The next round of edits for Improvising with God is due on Friday, so I’ve got just a few to share this week in lightning-quick fashion:
1. This quote from George Saunders, shared by my friend Sharon Core on Facebook last week:
So here’s something I know to be true, although it’s a little corny, and I don’t quite know what to do with it: What I regret most in my life are failures of kindness. Those moments when another human being was there, in front of me, suffering and I responded … sensibly. Reservedly. Mildly.
The Word of the Lord. Thanks be to God.
2. This image posted by Rachel Hackenberg on Instagram:
This is #lifegoals.
3. Pinhole Camera Made from 32,000 Drinking Straws. Because people are fascinating.
4. Ana Marie Cox’s New Podcast on Crooked Media called With Friends Like These. I haven’t listened yet, but here’s part of the description:
Ana will talk to liberals and conservatives, religious leaders, writers, activists, and people you should know for a show that’s about listening instead of arguing. And this isn’t just about figuring out why some dude in Michigan voted for Trump. Though that’s part of it. We should figure that out. It’s about actually exploring division instead of putting it in side-by-side boxes on television, whether it’s a conversation about politics or religion, race or gender, or belief itself. Ana has accrued a bunch of unlikely friends in politics, and she has strong disagreements with those friends, like this one guy whose name rhymes with “whoa far borough” for example.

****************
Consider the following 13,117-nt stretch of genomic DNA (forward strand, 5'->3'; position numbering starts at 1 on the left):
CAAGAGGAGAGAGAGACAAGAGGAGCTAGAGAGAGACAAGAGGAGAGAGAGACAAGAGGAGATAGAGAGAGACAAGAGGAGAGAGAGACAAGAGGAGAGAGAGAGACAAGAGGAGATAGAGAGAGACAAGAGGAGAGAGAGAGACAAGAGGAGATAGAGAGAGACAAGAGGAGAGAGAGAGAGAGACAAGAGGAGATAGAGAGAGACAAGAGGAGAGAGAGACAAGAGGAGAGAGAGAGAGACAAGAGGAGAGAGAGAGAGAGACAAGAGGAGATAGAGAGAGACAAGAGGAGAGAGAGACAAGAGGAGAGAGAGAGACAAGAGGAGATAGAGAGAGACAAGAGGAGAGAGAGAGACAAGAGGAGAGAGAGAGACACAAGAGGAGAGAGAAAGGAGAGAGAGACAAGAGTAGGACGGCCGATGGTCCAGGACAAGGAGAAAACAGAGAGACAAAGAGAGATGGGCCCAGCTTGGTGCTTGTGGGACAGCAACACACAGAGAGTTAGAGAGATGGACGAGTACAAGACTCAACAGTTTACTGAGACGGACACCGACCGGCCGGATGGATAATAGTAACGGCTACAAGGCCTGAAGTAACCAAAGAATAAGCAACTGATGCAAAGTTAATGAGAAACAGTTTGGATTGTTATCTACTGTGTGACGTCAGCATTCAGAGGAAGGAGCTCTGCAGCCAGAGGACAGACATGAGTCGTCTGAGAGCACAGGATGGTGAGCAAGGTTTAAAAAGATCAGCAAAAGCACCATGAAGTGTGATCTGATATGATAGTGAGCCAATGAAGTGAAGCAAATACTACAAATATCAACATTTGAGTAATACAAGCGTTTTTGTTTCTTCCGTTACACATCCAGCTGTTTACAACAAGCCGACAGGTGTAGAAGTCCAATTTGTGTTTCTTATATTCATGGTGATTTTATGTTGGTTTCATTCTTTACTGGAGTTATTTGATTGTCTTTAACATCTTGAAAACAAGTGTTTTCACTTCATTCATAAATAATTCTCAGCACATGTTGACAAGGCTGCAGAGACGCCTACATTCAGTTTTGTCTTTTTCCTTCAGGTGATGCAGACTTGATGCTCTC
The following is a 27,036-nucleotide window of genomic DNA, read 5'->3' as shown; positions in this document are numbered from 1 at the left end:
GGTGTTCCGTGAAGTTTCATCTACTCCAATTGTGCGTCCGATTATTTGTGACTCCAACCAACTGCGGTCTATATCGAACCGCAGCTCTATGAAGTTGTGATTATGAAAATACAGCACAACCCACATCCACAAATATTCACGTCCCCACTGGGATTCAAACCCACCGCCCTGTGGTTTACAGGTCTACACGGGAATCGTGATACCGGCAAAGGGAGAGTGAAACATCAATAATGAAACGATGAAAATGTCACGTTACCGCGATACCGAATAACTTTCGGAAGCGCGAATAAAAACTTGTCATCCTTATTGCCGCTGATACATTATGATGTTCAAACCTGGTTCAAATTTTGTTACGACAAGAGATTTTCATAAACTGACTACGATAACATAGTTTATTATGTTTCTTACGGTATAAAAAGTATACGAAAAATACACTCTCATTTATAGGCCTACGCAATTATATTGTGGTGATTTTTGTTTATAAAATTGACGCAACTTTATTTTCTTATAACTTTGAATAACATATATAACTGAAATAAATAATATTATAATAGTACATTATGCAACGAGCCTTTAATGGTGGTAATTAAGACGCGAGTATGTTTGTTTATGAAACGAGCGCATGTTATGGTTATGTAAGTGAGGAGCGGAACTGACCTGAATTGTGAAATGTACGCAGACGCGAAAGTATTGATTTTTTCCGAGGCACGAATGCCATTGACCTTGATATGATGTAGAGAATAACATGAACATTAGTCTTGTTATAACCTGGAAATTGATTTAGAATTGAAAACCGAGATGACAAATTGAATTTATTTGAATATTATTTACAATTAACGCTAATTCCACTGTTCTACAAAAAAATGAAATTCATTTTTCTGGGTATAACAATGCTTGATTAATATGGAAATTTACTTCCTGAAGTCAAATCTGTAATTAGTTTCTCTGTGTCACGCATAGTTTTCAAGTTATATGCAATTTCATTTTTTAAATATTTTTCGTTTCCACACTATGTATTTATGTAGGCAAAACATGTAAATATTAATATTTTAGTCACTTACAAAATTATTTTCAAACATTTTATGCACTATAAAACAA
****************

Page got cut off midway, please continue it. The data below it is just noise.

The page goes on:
The first episode is with a Wisconsin pastor who talks about how his community voted for Obama… before voting for Trump. Now doesn’t that sound interesting? And maybe even a little healing to listen to?
A little Lone Star braggin’, but this entry relates to the previous one, actually. Consider #5:
5. When New Hope’s mayor, Jess Herbst, came out as transgender and the extremely conservative town of 600 was like *shrug*.
I heard Ana Marie Cox interviewed about her new podcast, and she talked about the disconnect between how mean we can be to one another online v. how much we take care of one another in our physical communities, even across political divides. Certainly there are exceptions to this, but I’ve found it to be generally true. She said, if we were as nasty to one another face to face as we were online, maybe there’d be no hope for us. But we’re not. So there is hope.
What has inspired you this week?